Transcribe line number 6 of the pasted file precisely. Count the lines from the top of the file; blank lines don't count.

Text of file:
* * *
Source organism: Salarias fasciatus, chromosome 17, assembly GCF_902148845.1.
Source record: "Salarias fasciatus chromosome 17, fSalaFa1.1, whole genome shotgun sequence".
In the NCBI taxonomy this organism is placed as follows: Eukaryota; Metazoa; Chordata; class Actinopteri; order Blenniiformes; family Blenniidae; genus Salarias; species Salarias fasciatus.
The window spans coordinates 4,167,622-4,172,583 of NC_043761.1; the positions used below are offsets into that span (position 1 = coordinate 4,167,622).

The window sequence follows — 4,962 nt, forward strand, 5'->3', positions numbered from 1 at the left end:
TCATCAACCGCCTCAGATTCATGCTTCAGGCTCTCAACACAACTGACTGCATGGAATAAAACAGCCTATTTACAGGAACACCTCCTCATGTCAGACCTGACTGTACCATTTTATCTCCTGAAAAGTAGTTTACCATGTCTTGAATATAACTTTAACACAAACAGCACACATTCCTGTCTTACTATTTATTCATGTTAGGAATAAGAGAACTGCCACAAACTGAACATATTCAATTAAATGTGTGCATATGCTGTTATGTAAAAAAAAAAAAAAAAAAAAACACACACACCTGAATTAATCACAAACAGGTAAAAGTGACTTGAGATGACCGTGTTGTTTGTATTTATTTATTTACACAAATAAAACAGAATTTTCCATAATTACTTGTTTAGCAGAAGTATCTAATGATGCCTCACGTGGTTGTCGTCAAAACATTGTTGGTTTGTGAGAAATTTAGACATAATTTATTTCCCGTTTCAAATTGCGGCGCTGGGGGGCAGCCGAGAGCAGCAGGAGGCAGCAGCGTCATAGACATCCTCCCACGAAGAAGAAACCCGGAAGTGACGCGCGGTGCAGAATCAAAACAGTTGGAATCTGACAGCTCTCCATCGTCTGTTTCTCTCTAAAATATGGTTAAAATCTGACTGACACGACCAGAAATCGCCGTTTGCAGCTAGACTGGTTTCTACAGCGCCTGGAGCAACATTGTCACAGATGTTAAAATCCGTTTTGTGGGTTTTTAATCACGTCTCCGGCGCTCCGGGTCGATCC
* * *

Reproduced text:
TCATCAACCGCCTCAGATTCATGCTTCAGGCTCTCAACACAACTGACTGCATGGAATAAAACAGCCTATTTACAGGAACACCTCCTCATGTCAGACCTGACTGTACCATTTTATCTCCTGAAAAGTAGTTTACCATGTCTTGAATATAACTTTAACACAAACAGCACACATTCCTGTCTTACTATTTATTCATGTTAGGAATAAGAGAACTGCCACAAACTGAACATATTCAATTAAATGTGTGCATATGCTGTTATGTAAAAAAAAAAAAAAAAAAAAACACACACACCTGAATTAATCACAAACAGGTAAAAGTGACTTGAGATGACCGTGTTGTTTGTATTTATTTATTTACACAAATAAAACAGAATTTTCCATAATTACTTGTTTAGCAGAAGTATCTAATGATGCCTCACGTGGTTGTCGTCAAAACATTGTTGGTTTGTGAGAAATTTAGACATAATTTATTTCCCGTTTCAAATTGCGGCGCTGGGGGGCAGCCGAGAGCAGCAGGAGGCAGCAGCGTCATAGACATCCTCCCACGAAGAAGAAACCCGGAAGTGACGCGCGGTGCAGAATCAAAACAGTTGGAATCTGACAGCTCTCCATCGTCTGTTTCTCTCTAAAATATGGTTAAAATCTGACTGACACGACCAGAAATCGCCGTTTGCAGCTAGACTGGTTTCTACAGCGCCTGGAGCAACATTGTCACAGATGTTAAAATCCGTTTTGTGGGTTTTTAATCACGTCTCCGGCGCTCCGGGTCGATCC